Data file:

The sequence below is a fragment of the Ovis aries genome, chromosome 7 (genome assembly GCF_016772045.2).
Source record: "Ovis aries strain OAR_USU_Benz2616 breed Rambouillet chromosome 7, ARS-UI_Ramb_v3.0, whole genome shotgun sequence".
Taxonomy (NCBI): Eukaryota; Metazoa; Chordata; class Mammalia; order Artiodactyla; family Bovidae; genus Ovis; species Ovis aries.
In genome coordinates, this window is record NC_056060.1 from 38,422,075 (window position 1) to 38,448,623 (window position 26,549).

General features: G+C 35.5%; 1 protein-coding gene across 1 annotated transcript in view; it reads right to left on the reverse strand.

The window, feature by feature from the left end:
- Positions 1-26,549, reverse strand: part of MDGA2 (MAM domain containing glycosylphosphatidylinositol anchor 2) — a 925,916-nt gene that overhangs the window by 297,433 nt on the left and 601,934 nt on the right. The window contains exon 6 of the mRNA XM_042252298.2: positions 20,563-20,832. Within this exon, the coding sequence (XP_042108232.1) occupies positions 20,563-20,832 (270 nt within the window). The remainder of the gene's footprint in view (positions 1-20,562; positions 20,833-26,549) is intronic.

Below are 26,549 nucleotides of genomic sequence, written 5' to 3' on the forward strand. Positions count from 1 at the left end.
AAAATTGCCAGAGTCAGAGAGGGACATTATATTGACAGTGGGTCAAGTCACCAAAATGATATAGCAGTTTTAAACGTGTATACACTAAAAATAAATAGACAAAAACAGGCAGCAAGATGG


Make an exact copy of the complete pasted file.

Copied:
The sequence below is a fragment of the Ovis aries genome, chromosome 7 (genome assembly GCF_016772045.2).
Source record: "Ovis aries strain OAR_USU_Benz2616 breed Rambouillet chromosome 7, ARS-UI_Ramb_v3.0, whole genome shotgun sequence".
Taxonomy (NCBI): Eukaryota; Metazoa; Chordata; class Mammalia; order Artiodactyla; family Bovidae; genus Ovis; species Ovis aries.
In genome coordinates, this window is record NC_056060.1 from 38,422,075 (window position 1) to 38,448,623 (window position 26,549).

General features: G+C 35.5%; 1 protein-coding gene across 1 annotated transcript in view; it reads right to left on the reverse strand.

The window, feature by feature from the left end:
- Positions 1-26,549, reverse strand: part of MDGA2 (MAM domain containing glycosylphosphatidylinositol anchor 2) — a 925,916-nt gene that overhangs the window by 297,433 nt on the left and 601,934 nt on the right. The window contains exon 6 of the mRNA XM_042252298.2: positions 20,563-20,832. Within this exon, the coding sequence (XP_042108232.1) occupies positions 20,563-20,832 (270 nt within the window). The remainder of the gene's footprint in view (positions 1-20,562; positions 20,833-26,549) is intronic.

Below are 26,549 nucleotides of genomic sequence, written 5' to 3' on the forward strand. Positions count from 1 at the left end.
AAAATTGCCAGAGTCAGAGAGGGACATTATATTGACAGTGGGTCAAGTCACCAAAATGATATAGCAGTTTTAAACGTGTATACACTAAAAATAAATAGACAAAAACAGGCAGCAAGATGG